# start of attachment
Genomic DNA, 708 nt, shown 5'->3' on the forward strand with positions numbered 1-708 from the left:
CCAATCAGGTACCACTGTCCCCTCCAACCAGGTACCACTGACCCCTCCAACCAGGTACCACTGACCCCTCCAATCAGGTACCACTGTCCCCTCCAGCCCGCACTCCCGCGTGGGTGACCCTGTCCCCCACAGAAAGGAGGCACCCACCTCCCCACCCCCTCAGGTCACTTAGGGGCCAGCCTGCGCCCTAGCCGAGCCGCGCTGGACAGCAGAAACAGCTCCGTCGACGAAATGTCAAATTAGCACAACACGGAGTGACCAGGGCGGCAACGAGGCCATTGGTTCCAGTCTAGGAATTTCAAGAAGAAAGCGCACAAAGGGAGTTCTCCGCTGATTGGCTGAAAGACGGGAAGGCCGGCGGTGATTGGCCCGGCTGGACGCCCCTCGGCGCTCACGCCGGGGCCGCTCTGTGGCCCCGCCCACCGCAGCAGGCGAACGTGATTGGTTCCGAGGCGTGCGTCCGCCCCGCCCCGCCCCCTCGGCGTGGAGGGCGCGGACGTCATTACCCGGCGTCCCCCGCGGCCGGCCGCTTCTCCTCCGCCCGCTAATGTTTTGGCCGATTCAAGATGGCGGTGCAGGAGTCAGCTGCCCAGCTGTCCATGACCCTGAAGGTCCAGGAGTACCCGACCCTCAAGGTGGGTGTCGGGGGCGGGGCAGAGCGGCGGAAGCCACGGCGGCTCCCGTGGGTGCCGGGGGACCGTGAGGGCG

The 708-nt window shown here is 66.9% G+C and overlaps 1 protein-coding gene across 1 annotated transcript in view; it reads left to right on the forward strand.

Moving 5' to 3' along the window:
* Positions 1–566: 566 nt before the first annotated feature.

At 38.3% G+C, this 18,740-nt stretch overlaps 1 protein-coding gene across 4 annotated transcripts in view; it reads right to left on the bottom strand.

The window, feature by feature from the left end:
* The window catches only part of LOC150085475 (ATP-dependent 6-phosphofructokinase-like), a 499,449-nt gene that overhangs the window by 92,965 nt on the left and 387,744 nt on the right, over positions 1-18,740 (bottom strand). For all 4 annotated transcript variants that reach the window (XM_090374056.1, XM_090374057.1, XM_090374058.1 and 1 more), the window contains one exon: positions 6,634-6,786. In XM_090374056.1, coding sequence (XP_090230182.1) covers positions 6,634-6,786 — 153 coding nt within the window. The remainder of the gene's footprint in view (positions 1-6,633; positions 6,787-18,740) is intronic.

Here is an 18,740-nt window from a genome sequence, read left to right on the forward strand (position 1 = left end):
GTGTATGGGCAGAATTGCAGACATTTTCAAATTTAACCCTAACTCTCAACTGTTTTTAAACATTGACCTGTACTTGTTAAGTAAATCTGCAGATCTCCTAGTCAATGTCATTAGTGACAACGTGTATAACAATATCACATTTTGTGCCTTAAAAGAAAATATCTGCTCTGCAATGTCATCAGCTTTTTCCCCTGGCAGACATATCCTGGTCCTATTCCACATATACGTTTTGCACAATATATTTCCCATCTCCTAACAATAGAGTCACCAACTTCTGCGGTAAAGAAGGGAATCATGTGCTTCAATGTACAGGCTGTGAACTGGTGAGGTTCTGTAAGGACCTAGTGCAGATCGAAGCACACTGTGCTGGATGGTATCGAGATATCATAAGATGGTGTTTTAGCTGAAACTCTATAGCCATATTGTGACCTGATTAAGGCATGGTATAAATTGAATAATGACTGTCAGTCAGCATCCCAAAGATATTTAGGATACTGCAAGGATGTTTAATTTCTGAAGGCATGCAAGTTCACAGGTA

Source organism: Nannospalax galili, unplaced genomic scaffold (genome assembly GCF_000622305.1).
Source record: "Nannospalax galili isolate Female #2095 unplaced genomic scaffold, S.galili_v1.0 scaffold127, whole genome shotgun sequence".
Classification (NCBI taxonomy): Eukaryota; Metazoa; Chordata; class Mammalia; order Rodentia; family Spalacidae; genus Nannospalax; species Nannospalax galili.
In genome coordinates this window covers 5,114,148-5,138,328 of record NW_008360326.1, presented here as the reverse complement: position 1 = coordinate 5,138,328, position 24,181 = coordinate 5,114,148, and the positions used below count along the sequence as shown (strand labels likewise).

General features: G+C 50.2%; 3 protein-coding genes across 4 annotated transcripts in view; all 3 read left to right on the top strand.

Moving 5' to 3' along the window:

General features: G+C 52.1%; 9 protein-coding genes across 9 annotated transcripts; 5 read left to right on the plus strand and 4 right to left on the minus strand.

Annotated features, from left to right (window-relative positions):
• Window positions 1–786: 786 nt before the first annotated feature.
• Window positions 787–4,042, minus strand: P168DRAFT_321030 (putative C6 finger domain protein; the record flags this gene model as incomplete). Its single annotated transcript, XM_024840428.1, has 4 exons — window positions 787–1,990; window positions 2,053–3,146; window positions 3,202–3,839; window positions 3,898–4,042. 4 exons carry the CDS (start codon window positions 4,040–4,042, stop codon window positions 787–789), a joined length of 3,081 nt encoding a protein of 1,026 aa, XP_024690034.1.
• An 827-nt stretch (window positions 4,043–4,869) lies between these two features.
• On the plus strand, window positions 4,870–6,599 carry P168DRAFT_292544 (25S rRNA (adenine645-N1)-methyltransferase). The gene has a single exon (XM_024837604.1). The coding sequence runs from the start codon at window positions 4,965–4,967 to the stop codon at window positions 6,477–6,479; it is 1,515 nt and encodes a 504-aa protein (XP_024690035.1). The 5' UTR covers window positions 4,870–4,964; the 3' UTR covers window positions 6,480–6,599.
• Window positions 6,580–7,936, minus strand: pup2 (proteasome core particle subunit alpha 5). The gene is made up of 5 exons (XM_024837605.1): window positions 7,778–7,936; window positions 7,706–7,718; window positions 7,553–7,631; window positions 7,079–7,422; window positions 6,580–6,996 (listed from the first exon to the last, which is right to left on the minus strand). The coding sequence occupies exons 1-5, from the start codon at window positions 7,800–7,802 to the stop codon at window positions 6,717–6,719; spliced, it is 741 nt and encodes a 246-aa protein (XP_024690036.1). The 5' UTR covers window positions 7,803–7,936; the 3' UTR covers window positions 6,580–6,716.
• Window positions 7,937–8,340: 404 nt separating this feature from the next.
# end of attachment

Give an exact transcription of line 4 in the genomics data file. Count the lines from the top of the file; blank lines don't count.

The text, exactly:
Moving 5' to 3' along the window: